What is Happening with the Calgary Brewery

What is Happening with the Calgary Brewery While the developer doesn’t want to do too much too soon, the plans for the redevelopment of the Calgary Brewery include ground-level retail space. By Andrew Guilbert May 06, 2015 The Calgary Malting & Brewing Company in its early days. Image from Glenbow…

Rendering of a proposed redevelopment for the Calgary Brewery site.

What is Happening with the Calgary Brewery

While the developer doesn’t want to do too much too soon, the plans for the redevelopment of the Calgary Brewery include ground-level retail space.

The Calgary Malting & Brewing Company in its early days.

Image from Glenbow Archives NA-2307-38

Heading east on 9th Avenue S.E., past the busier, western section of Inglewood, drivers can spot a large bison statue peering out from the lot on the corner of 15th Street S.E. This statue, once the mascot of the Calgary Malting & Brewing Company, now stands as a reminder of one of the neighbourhood’s oldest industrial sites.

Established in 1892 by A.E. Cross, the Calgary Brewery played an integral part in shaping Calgary’s early identity. Its influence was so pronounced, the area was named Brewery Flats for a time. The brewery was one of Inglewood’s largest early employers and was one of the first in the province to introduce pension plans and insurance for its employees, as well as providing Depression-era relief work.

A small section of the lot was donated by the Cross family to the City of Calgary and became the site of Inglewood’s community swimming pool in 1963. But most of the rest of the original buildings have remained together through multiple shifts in ownership, beginning with the sale to Canadian Breweries Ltd. in 1961.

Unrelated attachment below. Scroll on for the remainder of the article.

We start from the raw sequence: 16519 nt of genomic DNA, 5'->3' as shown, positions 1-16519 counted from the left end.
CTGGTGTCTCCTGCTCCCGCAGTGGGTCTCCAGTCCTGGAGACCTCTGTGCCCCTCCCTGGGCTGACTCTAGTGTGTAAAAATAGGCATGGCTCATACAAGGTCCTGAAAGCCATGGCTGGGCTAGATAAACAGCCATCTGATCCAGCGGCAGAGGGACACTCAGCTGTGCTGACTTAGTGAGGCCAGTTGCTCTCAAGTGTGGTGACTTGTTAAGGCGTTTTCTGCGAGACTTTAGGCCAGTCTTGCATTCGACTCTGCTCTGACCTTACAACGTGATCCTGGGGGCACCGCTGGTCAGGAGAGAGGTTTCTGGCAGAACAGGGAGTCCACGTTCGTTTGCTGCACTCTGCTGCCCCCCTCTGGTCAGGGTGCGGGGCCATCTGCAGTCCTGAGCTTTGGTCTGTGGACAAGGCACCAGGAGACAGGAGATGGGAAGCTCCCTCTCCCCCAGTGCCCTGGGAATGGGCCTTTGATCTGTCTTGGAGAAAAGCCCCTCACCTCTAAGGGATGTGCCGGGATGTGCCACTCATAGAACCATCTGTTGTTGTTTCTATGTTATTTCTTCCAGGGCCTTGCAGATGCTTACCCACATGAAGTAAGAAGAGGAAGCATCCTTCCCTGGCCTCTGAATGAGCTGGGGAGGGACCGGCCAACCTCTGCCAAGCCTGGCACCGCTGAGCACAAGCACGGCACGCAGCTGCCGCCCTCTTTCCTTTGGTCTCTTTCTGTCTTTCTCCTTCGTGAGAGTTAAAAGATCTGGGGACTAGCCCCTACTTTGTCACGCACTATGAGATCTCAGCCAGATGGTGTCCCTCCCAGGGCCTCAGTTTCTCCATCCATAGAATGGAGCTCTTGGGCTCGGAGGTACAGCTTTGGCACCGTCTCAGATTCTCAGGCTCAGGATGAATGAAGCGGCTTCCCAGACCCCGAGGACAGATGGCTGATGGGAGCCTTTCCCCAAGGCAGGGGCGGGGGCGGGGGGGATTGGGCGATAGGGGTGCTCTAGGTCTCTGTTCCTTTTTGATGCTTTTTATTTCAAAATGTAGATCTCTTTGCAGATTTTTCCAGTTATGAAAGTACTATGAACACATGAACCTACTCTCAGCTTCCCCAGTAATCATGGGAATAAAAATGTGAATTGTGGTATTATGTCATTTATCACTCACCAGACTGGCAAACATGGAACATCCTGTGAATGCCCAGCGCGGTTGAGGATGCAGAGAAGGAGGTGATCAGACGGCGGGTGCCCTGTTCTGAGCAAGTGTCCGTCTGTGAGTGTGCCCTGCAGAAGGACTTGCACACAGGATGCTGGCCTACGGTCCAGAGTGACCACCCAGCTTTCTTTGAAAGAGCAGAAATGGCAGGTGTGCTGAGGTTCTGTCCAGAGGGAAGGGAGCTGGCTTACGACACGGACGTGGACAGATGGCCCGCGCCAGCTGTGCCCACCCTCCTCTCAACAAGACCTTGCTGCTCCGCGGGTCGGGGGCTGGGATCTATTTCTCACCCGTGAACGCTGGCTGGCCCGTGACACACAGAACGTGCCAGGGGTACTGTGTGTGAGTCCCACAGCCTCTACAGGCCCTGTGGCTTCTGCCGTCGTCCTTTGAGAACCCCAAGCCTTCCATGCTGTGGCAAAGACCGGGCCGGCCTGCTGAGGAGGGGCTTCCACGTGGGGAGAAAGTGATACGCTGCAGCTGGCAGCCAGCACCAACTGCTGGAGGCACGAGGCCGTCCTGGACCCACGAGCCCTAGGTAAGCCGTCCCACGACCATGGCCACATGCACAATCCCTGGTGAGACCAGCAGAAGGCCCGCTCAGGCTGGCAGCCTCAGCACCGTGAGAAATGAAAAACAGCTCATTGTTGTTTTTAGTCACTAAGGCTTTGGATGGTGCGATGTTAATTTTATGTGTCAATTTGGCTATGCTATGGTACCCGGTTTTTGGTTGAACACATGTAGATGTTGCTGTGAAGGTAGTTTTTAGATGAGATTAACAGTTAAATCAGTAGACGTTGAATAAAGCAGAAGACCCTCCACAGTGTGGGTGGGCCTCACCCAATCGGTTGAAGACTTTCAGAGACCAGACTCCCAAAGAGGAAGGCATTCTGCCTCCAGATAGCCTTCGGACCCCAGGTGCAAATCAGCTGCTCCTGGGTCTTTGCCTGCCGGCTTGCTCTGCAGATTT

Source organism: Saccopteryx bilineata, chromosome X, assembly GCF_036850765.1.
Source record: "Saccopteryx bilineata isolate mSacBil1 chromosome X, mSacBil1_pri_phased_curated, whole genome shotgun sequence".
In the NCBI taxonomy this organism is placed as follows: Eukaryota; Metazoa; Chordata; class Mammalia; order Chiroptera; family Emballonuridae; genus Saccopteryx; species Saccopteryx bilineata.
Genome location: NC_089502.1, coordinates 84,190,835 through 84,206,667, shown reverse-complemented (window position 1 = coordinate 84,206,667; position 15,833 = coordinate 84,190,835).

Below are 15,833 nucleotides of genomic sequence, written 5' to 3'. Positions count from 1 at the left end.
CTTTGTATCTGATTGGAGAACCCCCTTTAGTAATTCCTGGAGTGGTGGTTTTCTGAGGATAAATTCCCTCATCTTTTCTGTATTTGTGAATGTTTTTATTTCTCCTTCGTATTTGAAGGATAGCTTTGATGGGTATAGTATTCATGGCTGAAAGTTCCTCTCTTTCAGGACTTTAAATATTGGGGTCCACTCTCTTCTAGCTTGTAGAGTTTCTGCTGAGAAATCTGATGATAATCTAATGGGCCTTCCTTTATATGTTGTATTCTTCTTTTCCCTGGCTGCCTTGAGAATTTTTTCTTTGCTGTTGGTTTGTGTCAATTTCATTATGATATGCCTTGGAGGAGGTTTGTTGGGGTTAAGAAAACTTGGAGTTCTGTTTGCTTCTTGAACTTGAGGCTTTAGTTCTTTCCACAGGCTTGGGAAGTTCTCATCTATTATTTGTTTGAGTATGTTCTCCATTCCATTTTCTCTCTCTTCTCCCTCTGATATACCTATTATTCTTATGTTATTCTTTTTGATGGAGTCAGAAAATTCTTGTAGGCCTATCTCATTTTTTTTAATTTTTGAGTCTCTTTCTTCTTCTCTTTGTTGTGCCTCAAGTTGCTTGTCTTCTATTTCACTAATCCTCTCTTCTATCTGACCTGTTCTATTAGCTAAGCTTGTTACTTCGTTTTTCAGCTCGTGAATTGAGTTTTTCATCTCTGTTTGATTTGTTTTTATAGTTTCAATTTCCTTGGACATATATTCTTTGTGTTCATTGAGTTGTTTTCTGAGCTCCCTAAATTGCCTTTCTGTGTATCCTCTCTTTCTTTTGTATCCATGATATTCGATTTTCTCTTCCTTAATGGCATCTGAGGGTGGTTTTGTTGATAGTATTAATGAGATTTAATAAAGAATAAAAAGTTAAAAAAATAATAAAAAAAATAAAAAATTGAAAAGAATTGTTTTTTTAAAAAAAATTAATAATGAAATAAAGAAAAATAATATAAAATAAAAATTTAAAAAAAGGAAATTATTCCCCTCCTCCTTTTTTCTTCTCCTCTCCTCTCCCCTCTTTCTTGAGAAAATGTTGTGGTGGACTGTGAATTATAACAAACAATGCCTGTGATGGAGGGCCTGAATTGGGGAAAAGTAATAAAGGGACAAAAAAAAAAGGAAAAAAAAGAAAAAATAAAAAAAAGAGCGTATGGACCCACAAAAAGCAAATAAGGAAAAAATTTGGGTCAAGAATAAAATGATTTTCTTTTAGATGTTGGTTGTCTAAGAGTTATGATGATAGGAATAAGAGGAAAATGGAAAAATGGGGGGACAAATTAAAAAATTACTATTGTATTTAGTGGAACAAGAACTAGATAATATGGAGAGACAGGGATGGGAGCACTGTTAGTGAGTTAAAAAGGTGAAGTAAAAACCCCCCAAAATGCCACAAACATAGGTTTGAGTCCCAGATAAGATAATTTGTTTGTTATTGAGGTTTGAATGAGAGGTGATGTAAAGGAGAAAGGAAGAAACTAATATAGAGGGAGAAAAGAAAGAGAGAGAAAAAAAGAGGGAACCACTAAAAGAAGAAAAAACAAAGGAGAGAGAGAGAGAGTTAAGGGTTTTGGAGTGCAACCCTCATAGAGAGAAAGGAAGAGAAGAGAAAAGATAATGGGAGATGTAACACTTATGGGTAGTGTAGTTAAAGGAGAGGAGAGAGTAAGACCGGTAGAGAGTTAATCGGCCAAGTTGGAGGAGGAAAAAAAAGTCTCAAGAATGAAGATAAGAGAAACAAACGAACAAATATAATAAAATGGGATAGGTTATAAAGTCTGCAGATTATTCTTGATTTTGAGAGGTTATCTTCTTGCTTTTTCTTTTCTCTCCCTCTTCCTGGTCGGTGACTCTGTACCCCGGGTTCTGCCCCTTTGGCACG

In 1984, the brewery saw its last major renovation by then-owner Carling O’Keefe. Molson Breweries took over in 1989, relaunched the signature Calgary Beer with its iconic buffalo-head label for the brewery’s centennial in 1992 and then decommissioned the site entirely two years later.

In 2009, a roof collapse incited current owner Ron Mathison, president and CEO of Matco Investments Ltd., to look into demolishing some of the structures. But the plans were put on hold when the province ordered a historic resource impact assessment. After the assessment, the project shifted from demolition to redevelopment, with many parts of the existing buildings, including the administration building, smoke stack, engine room and bottling plant, being kept and repurposed.

Rendering of a proposed redevelopment for the Calgary Brewery site.

Iain McCorkindale, president of M2i Development Corporation, an extension of Matco that is working on the redevelopment of the site, says there’s a lot of potential for a space like the brewery, but M2i is wary of trying to do too much, too soon. “The problem in Calgary is you see all these fantastical projects, they’re all glitzy and look like Las Vegas, but they generally never happen,” says McCorkindale.

M2i has partnered with the architecture firm Dialog and hopes to emulate the process used in Vancouver’s Granville Island. “What [Dialog] did [on Granville Island] was break the projects into bite-sized pieces, allowing those pieces to build and evolve on their own,” says McCorkindale.

Currently, parts of the site operate as a storage business, with an office building and a Zyn wine store outlet on site. The proposed redevelopment would see 25,000 square feet remade into ground-floor retail space, with further redevelopment on upper floors a possibility in the future.

“It’s entirely conceivable that we could do office space on Level 2 and Level 3 of this building,” says McCorkindale. “We know we can do it, but we don’t want to do it until we’ve got the retail in place and we’ve changed the entire feel of that corner.”

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